Ohio has a new voter ID law.  Here’s what you need to know for the May election

Ohio has a new voter ID law. Here’s what you need to know for the May election

Ohio has a new voter ID law.  Here’s what you need to know for the May election

Communities across Ohio will hold elections on May 2 for local primaries, school levies and liquor options.

Ohioans are about to get their first taste of the state’s new election law, including a requirement that voters show photo ID at the polls.

Communities across Ohio will hold elections on May 2 for local primaries, school levees, liquor options and other issues. This is the first election since Gov. Mike DeWine signed legislation that changed policies on mail-in voting, ballot drop boxes and more.

The law officially takes effect Friday. Secretary of State Frank LaRose directed boards of elections to use the new rules for the entire process, which started March 17 with military and overseas voting.

Here’s what you need to know to cast your ballot.

What kind of ID do I need?

Voters must now present a photo ID when they cast in-person ballots, either during early voting or on Election Day. That can be an Ohio driver’s license, state ID, US passport, passport card, military ID or interim identification issued by the Bureau of Motor Vehicles. The ID does not need to have your current address on it.

To vote by mail, Ohioans need to provide a copy of their photo ID, driver’s license number or the last four digits of their Social Security number.

The new law also allows Ohioans 17 and older to receive a free state ID card. Voters who have religious objections to being photographed can cast a provisional ballot that excludes them from the ID requirement.

How does mail-in voting work?

Mail-in voting for the May election begins Tuesday. The new law requires Ohioans who wish to vote by mail to submit an application at least seven days before Election Day. That puts the deadline at April 25 for the May election.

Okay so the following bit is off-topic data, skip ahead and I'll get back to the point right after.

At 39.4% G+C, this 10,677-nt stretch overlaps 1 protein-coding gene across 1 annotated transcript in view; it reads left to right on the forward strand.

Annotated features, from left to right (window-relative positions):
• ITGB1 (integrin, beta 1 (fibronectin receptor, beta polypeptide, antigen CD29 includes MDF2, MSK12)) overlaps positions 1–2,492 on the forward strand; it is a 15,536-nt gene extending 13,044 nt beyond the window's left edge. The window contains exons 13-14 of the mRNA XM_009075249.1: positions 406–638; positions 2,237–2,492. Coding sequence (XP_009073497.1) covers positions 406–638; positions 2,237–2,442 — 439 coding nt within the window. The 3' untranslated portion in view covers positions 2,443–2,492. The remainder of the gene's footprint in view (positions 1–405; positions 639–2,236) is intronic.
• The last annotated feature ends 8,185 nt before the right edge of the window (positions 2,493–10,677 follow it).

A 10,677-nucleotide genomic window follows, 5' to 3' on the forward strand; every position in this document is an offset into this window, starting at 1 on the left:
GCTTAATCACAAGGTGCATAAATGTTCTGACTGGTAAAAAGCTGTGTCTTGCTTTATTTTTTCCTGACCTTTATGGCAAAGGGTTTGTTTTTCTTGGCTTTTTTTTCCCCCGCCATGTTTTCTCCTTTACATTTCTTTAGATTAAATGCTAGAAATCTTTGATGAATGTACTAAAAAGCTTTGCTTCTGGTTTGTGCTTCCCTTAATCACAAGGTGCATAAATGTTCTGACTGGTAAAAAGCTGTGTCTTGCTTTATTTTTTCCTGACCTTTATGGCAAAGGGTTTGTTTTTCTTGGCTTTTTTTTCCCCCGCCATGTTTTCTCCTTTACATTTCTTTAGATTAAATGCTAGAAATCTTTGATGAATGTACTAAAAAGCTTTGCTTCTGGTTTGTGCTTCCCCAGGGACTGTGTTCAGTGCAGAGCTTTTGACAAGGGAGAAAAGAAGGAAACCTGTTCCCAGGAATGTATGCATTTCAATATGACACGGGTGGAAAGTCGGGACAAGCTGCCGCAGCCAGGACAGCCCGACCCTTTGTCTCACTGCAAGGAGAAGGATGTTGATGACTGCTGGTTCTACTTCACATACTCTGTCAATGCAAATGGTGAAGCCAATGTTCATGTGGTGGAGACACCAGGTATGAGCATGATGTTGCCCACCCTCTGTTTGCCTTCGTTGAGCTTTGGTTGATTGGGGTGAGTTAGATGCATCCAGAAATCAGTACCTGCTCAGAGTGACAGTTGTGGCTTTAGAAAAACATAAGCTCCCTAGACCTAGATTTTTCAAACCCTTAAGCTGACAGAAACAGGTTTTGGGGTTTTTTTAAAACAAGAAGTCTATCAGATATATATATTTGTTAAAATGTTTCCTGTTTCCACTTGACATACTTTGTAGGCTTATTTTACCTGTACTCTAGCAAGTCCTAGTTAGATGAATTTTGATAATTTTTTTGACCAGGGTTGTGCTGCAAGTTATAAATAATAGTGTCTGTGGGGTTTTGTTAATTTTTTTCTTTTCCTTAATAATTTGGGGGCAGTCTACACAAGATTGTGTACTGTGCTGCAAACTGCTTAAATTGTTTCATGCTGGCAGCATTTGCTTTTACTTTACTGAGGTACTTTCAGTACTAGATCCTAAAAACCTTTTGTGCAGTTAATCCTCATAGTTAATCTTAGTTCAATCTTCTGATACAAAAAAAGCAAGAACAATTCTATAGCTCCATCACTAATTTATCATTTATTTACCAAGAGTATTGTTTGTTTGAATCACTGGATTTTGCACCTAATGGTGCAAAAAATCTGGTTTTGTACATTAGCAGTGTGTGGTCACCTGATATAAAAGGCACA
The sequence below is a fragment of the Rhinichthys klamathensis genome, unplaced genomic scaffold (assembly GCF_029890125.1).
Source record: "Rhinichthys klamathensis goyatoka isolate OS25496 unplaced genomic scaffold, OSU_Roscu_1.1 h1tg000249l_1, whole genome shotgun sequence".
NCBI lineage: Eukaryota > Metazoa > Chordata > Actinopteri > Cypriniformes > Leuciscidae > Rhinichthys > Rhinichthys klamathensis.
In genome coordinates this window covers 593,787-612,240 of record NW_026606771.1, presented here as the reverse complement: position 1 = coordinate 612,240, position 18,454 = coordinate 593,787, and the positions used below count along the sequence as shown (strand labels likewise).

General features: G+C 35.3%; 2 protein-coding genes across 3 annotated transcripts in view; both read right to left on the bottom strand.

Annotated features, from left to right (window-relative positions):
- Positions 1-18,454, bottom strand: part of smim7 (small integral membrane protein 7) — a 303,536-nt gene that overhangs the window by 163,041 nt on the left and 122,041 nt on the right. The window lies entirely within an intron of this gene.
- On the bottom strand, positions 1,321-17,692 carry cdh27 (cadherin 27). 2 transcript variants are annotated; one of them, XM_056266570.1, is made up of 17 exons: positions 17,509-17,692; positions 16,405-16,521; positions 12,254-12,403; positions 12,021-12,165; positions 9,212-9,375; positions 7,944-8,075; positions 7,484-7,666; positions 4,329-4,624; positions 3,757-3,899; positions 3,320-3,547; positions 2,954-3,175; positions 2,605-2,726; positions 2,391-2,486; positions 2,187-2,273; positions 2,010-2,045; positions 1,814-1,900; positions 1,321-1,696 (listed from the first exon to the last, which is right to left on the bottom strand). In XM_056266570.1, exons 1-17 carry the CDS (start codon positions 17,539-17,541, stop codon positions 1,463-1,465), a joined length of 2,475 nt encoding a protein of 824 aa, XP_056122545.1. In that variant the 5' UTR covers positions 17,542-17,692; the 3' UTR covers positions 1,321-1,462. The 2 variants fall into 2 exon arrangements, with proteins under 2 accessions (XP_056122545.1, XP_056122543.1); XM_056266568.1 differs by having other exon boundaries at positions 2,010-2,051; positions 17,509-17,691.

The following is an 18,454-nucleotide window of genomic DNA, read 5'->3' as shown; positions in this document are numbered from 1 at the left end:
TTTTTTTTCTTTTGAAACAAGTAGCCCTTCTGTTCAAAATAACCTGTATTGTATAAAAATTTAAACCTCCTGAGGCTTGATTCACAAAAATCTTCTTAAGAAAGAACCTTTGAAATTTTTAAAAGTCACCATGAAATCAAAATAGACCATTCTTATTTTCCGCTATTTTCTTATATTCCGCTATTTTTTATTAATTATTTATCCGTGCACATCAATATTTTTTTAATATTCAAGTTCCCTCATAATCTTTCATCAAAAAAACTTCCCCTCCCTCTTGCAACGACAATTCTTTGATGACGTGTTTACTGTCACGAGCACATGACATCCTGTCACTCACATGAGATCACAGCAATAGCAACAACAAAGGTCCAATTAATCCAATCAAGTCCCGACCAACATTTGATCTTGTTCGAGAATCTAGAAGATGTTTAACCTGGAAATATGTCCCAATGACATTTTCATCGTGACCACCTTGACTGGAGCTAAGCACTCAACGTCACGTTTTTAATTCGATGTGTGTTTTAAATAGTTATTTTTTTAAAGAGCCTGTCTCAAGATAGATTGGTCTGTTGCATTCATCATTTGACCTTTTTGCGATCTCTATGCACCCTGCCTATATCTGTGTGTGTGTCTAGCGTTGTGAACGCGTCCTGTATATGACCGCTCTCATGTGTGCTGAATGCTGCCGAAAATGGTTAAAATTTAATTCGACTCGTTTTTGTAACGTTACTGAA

Those ballots must be postmarked by May 1 and returned to local boards of elections by May 6, which is four days after the election. The previous policy gave voters until 10 days after the election to submit completed ballots.

When is early voting?

In-person voting is no longer allowed the Monday before Election Day, but those hours were redistributed to another time. The early in-person voting schedule for this election is:

  • April 4-7: 8 am to 5 pm

  • April 10-14: 8 am to 5 pm

  • April 17-21: 8 am to 5 pm

  • April 24: 7:30 am to 7:30 pm

  • April 25: 7:30 am to 8:30 pm

  • April 26-28: 7:30 am to 7:30 pm

  • April 29: 8 am to 4 pm

  • April 30: 1pm to 5pm

What if I cast a provisional ballot?

Ohioans can cast provisional ballots if they don’t have the necessary information to vote on Election Day. Voters now have four days after the election to provide that information to election officials, instead of seven days.

The boards of elections have until eight days after the election, May 10, to determine what provisional ballots can be counted.

Are there drop boxes?

Counties are allowed to install one drop box at the board of elections office. Voters can return absentee ballots to these drop boxes any time from Tuesday to the close of polls on Election Day.

Can I vote curbside?

Curbside voting is prohibited, unless someone has a disability and is unable to enter their polling place. In those cases, voters can cast ballots in their car or at the door of their polling location.

Isn’t there a lawsuit over this?

Yes. A Democratic law firm sued LaRose on behalf of several groups, arguing that the law will disfranchise voters − particularly the elderly, military voters and people of color. The case is ongoing in federal court, and the judge has not issued any orders to keep the law from taking effect.

The Ohio Republican Party and two election workers intervened last month and filed a motion to dismiss the lawsuit.

“House Bill 458 makes only minor changes to Ohio’s election code to ensure both that it remains very ‘easy to vote in Ohio,’ and that Ohio’s elections remain secure and trusted by voters across the political spectrum,” their filing states.

But critics are still firm in their opposition and believe the law will cause more problems than it resolves. For example, Ohio State University officials told The Lantern that out-of-state students should stick to mail-in voting because an Ohio ID could disrupt their financial aid packages.

“While proponents of this bill have continued to minimize the impact that this unnecessary ID requirement will have, we maintain that this change is not only burdensome and unnecessary, but that it is unconstitutional as well,” said Nazek Hapasha, policy affairs manager for the League of Women Voters of Ohio. “It disproportionately places an enormous barrier to the ballot on voters in this state who have already been the most disadvantaged.”

Haley BeMiller is a reporter for the USA TODAY Network Ohio Bureau, which serves the Columbus Dispatch, Cincinnati Enquirer, Akron Beacon Journal and 18 other affiliated news organizations across Ohio.

This article originally appeared on The Columbus Dispatch: New Ohio voting law takes effect ahead of May election

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